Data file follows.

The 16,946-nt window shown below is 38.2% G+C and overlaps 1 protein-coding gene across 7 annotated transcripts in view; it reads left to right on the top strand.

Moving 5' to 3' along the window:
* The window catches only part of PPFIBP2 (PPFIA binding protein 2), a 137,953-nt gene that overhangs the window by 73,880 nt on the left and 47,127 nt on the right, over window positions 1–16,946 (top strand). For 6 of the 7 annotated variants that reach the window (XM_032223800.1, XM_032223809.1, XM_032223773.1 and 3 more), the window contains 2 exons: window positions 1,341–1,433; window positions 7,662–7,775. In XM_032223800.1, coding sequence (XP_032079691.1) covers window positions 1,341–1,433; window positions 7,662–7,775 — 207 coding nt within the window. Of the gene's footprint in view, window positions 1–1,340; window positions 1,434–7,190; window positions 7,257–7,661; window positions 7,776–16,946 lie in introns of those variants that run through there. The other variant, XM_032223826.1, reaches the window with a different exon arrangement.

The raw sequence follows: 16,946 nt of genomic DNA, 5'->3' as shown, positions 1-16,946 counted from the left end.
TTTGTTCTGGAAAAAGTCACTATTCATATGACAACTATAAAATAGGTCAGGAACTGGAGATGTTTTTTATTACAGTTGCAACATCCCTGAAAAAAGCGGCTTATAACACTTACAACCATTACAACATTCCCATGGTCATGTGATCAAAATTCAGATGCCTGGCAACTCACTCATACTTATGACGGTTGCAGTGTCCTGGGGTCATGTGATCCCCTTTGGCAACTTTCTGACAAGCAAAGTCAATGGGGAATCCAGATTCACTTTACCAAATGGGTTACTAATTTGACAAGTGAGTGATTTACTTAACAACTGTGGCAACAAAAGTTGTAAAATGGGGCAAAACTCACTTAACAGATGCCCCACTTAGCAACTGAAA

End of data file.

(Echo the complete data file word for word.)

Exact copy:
The 16,946-nt window shown below is 38.2% G+C and overlaps 1 protein-coding gene across 7 annotated transcripts in view; it reads left to right on the top strand.

Moving 5' to 3' along the window:
* The window catches only part of PPFIBP2 (PPFIA binding protein 2), a 137,953-nt gene that overhangs the window by 73,880 nt on the left and 47,127 nt on the right, over window positions 1–16,946 (top strand). For 6 of the 7 annotated variants that reach the window (XM_032223800.1, XM_032223809.1, XM_032223773.1 and 3 more), the window contains 2 exons: window positions 1,341–1,433; window positions 7,662–7,775. In XM_032223800.1, coding sequence (XP_032079691.1) covers window positions 1,341–1,433; window positions 7,662–7,775 — 207 coding nt within the window. Of the gene's footprint in view, window positions 1–1,340; window positions 1,434–7,190; window positions 7,257–7,661; window positions 7,776–16,946 lie in introns of those variants that run through there. The other variant, XM_032223826.1, reaches the window with a different exon arrangement.

The raw sequence follows: 16,946 nt of genomic DNA, 5'->3' as shown, positions 1-16,946 counted from the left end.
TTTGTTCTGGAAAAAGTCACTATTCATATGACAACTATAAAATAGGTCAGGAACTGGAGATGTTTTTTATTACAGTTGCAACATCCCTGAAAAAAGCGGCTTATAACACTTACAACCATTACAACATTCCCATGGTCATGTGATCAAAATTCAGATGCCTGGCAACTCACTCATACTTATGACGGTTGCAGTGTCCTGGGGTCATGTGATCCCCTTTGGCAACTTTCTGACAAGCAAAGTCAATGGGGAATCCAGATTCACTTTACCAAATGGGTTACTAATTTGACAAGTGAGTGATTTACTTAACAACTGTGGCAACAAAAGTTGTAAAATGGGGCAAAACTCACTTAACAGATGCCCCACTTAGCAACTGAAA